incubator Tech Stars in Boulder, Colo., but their idea
died on arrival. “We didn’t know how to build it into
a big business,” says White. “We were almost out
of money, and we wanted to switch to something …
but we didn’t know what we wanted to switch to.”
On a whim they decided to see what would happen
if they started tracking streaming music. From 2
a.m. to 8 a.m. on June 5, 2009 they recorded the
number of plays for Akon on MySpace–and awoke
to find the singer had logged half a million plays
overnight, an order of magnitude more than they’d
expected. That turned into a free weekly e-mail
report to industry insiders; by the following summer
they had an audience in the tens of thousands and
officially launched Next Big Sound.
After Foundry led a seed round of just under $1
million in September 2009, White went to work on
winning industry players like music consultant Mike
“Goon” McGinley, who said Next Big Sound would
never work. Then White sent him numbers that
showed the inefficacy of a Live Nation ad campaign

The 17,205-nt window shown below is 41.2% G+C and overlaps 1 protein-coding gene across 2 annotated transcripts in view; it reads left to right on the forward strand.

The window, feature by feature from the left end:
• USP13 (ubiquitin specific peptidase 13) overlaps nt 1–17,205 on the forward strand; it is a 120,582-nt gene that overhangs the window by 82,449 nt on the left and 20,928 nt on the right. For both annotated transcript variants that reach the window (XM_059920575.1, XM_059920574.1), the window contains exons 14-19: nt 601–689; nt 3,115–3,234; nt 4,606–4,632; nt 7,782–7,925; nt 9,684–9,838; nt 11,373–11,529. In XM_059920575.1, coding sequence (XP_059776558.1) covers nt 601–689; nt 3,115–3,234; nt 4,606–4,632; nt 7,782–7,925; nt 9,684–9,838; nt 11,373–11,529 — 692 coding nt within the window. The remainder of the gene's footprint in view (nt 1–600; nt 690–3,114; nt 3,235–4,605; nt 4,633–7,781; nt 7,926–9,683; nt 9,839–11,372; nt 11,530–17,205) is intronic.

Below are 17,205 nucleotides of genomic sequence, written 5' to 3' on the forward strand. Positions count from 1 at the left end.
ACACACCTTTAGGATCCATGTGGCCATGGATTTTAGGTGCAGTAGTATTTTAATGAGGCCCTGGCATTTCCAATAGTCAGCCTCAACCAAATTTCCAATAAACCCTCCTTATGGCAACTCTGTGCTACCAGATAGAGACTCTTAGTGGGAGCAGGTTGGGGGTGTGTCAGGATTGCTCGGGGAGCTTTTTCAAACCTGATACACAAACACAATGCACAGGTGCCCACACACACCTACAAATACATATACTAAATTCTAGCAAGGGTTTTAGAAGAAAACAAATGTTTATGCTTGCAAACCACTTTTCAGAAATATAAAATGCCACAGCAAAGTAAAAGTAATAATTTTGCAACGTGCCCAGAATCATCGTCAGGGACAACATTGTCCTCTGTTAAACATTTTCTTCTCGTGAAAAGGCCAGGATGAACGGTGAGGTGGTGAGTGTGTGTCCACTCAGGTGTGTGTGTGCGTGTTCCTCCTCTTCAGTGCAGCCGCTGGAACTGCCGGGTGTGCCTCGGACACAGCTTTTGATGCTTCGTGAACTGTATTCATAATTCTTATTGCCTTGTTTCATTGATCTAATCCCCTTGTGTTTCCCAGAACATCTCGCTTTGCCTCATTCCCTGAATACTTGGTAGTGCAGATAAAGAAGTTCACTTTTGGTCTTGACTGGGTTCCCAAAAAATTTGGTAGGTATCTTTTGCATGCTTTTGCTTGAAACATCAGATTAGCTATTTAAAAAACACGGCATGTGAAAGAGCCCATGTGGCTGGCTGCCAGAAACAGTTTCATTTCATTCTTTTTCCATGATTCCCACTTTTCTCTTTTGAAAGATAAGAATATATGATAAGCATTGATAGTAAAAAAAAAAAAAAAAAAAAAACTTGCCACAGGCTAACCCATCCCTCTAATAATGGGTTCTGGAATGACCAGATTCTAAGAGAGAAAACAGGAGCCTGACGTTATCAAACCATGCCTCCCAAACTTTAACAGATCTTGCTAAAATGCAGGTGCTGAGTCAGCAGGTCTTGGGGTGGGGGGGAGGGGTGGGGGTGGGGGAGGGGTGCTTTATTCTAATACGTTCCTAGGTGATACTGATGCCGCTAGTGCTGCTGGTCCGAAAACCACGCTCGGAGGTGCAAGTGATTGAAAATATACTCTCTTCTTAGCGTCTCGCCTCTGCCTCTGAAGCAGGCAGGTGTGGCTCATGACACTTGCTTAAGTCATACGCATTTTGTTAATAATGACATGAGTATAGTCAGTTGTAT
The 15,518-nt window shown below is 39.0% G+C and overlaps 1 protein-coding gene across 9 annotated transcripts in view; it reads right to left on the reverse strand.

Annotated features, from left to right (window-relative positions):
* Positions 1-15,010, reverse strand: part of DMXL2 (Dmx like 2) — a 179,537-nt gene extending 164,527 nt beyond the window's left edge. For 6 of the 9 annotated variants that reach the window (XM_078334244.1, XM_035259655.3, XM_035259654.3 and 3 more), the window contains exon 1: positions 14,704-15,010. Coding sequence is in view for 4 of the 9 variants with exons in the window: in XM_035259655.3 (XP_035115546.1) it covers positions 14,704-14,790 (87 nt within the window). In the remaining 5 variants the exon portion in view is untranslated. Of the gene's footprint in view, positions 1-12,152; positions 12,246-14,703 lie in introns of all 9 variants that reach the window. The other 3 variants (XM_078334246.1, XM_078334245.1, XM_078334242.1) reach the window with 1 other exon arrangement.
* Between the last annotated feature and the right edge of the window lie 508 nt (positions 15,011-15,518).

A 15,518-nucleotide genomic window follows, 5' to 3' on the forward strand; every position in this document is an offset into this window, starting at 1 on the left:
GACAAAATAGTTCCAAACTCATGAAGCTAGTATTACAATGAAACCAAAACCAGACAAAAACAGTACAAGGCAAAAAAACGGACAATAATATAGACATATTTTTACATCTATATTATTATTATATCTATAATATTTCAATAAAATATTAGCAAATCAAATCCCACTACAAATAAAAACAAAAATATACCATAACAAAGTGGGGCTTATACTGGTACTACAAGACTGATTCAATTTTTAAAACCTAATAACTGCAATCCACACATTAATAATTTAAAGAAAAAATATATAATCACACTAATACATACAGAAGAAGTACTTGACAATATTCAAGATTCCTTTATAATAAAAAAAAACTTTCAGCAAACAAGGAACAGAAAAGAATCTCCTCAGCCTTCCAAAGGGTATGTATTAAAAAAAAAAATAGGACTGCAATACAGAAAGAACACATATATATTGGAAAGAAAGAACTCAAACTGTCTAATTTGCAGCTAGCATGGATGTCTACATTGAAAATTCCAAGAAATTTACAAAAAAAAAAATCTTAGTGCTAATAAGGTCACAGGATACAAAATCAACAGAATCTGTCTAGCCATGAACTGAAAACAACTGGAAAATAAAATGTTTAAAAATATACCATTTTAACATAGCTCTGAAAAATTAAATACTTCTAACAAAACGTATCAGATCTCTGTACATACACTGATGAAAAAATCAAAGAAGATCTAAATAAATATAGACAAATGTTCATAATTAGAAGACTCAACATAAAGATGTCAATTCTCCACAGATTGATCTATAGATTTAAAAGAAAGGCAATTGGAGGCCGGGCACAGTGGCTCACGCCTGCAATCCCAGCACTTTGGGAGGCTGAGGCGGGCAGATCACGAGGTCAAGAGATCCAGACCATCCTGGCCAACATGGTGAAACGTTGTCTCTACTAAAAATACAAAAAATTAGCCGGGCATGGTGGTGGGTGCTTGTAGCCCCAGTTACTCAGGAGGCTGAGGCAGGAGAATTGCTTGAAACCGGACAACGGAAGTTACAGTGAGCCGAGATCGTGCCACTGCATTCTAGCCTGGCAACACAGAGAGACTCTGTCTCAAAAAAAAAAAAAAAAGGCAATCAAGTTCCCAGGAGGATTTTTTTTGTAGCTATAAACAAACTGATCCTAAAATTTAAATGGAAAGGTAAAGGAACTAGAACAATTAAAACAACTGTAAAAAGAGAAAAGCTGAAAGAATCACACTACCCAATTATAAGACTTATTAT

run on behalf of Tom Petty, one of McGinley’s
clients. Goon changed his tune. White discovered
this when he received a call from an irate Live
Nation executive: “How the hell did Goon get these
numbers? We need to have this to be protected.”
Later that year Live Nation bought Next Big Sound’s
chief competitor, BigChampagne, for an
undisclosed sum. That makes sense: Both
companies offer intelligence on where an artist’s
music is being played, which helps when planning
tours (Jay-Z, for instance, used Spotify data to
guide where to play shows in the U.K.). Next Big
Sound could be an attractive buyout target, too. It’s
already pulling in seven figures annually and
expects to be profitable by the end of 2013.
Meanwhile, there are numbers to crunch, and the
company’s ranks are swelling with new hires,
poached from the likes of Apple, Microsoft, William
Morris, the NSA and even the New York Yankees.
White remains mindful of his company’s Moneyball
heritage–he took his board of directors to see the
film the day it came out.
“Data has transformed industries before,” says
Alex White. “Music’s the next one.”

Grammy Winners 2013: The Full List

The 55th annual Grammys are over, and unlike last
year, a wide range of artists is heading home with